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With the world relying on virtual communication methods and reducing physical contact due to the pandemic, innovative fintech solutions are essential to protect people while offering comparable financial services and capabilities prior to COVID-19.

These groundbreaking, convenient, and useful services allow consumers to save, spend, bank, and invest safely and efficiently, all from the comfort of their own home.

In the past, alternative financial services were often seen as too much on the fringe for the average person. These days they are much more common—and necessary. There have been several trends in alternative financial services that have made an impact in 2020 that financial institutions, merchants and payment companies need to pay attention to.

Staging. From curbside pickup and contactless delivery, storefronts have been transformed into pickup centers, with homes and businesses becoming delivery destinations for just about everything. This transformation is thanks in large part to apps and websites that simulate going to these stores and restaurants.

Everything can be predetermined, from the item to any relevant custom elements and payments, in advance. With that, curbside pickup and contactless delivery are both easier and more effective. But that is not the only way the “staging” concept will continue to evolve in the age of COVID-19. Soon, we'll be seeing more automated in-store experiences with ordering and payment via app or website, and pickup at the business with a code or receipt releasing the purchase mechanically without any human contact or interaction.

Contactless Payments. Who wants to handle a credit card or cash in an era of pandemic pandemonium? Smartphones with Apple Pay, Google Pay, and Samsung Pay all offer contactless payments so neither the cashier nor the customer need to establish physical contact, avoiding germs and viruses. Even Fitbit has gotten in on the action with its own contactless capabilities.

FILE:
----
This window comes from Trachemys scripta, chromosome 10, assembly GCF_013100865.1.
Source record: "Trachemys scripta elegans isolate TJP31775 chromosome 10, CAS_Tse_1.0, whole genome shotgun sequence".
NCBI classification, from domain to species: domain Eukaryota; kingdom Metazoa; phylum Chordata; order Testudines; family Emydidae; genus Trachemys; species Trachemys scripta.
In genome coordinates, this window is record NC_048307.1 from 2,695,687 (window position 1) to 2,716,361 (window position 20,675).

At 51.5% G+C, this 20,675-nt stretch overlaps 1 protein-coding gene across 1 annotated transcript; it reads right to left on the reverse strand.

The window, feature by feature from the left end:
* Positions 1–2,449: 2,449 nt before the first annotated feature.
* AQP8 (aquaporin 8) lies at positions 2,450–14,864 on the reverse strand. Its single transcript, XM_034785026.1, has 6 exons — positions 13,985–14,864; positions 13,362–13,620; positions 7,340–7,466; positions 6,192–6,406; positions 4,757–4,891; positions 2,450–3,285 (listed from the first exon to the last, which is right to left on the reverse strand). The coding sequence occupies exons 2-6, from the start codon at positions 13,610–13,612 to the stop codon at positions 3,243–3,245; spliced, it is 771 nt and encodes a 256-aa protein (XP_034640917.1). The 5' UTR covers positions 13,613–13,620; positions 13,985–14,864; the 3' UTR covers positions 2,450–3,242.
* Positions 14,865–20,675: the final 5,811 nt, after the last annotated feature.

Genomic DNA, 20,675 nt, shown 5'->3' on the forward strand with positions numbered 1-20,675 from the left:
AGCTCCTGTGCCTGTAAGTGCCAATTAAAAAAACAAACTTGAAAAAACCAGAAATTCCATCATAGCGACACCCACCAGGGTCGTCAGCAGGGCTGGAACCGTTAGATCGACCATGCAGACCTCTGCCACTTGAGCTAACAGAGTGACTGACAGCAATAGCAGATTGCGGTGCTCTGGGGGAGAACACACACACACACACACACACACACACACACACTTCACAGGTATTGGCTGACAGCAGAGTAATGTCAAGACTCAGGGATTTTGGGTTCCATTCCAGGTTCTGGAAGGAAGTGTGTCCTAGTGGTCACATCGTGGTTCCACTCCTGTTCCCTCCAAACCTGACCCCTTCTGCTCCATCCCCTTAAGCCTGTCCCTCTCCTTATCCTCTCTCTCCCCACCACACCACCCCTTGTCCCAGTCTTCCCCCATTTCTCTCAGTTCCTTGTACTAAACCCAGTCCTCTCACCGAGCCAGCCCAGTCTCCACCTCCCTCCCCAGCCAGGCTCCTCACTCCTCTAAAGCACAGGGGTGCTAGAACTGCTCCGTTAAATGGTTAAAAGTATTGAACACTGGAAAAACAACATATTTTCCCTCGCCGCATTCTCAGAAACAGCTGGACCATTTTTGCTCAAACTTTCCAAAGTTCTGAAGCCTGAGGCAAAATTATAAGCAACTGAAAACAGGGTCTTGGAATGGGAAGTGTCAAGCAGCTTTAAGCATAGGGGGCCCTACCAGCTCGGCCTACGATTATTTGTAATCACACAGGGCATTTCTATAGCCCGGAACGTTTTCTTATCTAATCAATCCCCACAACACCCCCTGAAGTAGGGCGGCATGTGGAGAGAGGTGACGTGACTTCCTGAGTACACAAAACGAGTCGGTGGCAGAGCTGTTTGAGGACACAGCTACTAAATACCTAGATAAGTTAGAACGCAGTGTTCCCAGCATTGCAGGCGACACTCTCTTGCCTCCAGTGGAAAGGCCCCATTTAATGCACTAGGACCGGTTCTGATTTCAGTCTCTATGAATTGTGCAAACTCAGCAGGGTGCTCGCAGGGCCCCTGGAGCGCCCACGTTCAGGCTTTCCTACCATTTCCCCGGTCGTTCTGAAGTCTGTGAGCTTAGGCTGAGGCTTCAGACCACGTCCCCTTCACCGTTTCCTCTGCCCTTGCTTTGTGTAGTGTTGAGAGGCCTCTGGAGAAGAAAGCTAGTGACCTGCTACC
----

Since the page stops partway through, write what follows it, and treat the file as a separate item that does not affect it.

These contactless payment methods are not only safer during the pandemic, but they're also simpler to use and more secure than credit cards. Expect to see more stores requiring contactless payment as opposed to only a “nice option” in the coming years.

Digital currencies. With governments like China already investing millions of dollars in digital currency, many more governments, corporations, and individuals will soon do the same. Digital currency will steadily gain adoption, becoming a stable investment instead of an unknown risk. And this trend will continue as companies expand across the country to integrate cryptocurrency with traditional banking and transaction methods, making it more accessible to more people – especially in financially underserved areas.

Cybersecurity. Cybersecurity as an industry will continue to grow, especially as hackers and other bad actors seek ways to profit from the broad payments sphere. Ransomware, in particular, is becoming more common with major businesses and governmental entities. If not properly dealt with, this could spell financial ruin for many due to rampant data loss or cash flow problems.

Digital financial services are particularly primed for cybersecurity threats by the very nature of technology. However, traditional banks and other major brick-and-mortar organizations tend to lag behind as cybersecurity threats become more advanced. Cybersecurity needs to adapt and continually advance, including outside of digital financial services and other technological industries.

Online-only digital banking. Initially online banking was introduced to cut down on overhead costs and offer better rates to consumers. Now, in an age of social distancing, online banking has become even more popular. While many traditional financial services and banks have become household names among consumers, there are plenty of more innovative or socially conscious online banking solutions that show promise, including Greenwood Bank, Aspiration, Simple, Wealthfront, Oxygen, and ableBanking.

Other online financial products for everyday people. As consumers spend more time in front of their computers, tablets, and smartphones during the pandemic, whether because they are working from home or unemployed, they are discovering new ways to manage their money online. These include multiple options for online payment processing (Cash App, Paypal, Venmo, etc.), budgeting (Clerkie, EveryDollar, PocketGuard, Personal Capital etc.); investments (Acorns, Robinhood, Betterment, Stash, etc.), and paycheck advances (Earnin, Albert, Brigit, Empower, etc.).

The pandemic has forced numerous people out of work and away from the public, reducing in-person physical interactions. This has only served to supercharge alternative financial service options, including more reliance on staging, contactless payments, digital currencies, online banks, cash-advance apps, and countless other cutting-edge solutions.

The industry was already on this path pre-COVID-19, and it's only going to accelerate now. The pandemic's socioeconomic impact has cemented alternative financial service options as money-management mainstays and payment-processing pillars rather than pure alternatives.

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Coronavirus Digital payments Mobile payments Payment processing Risk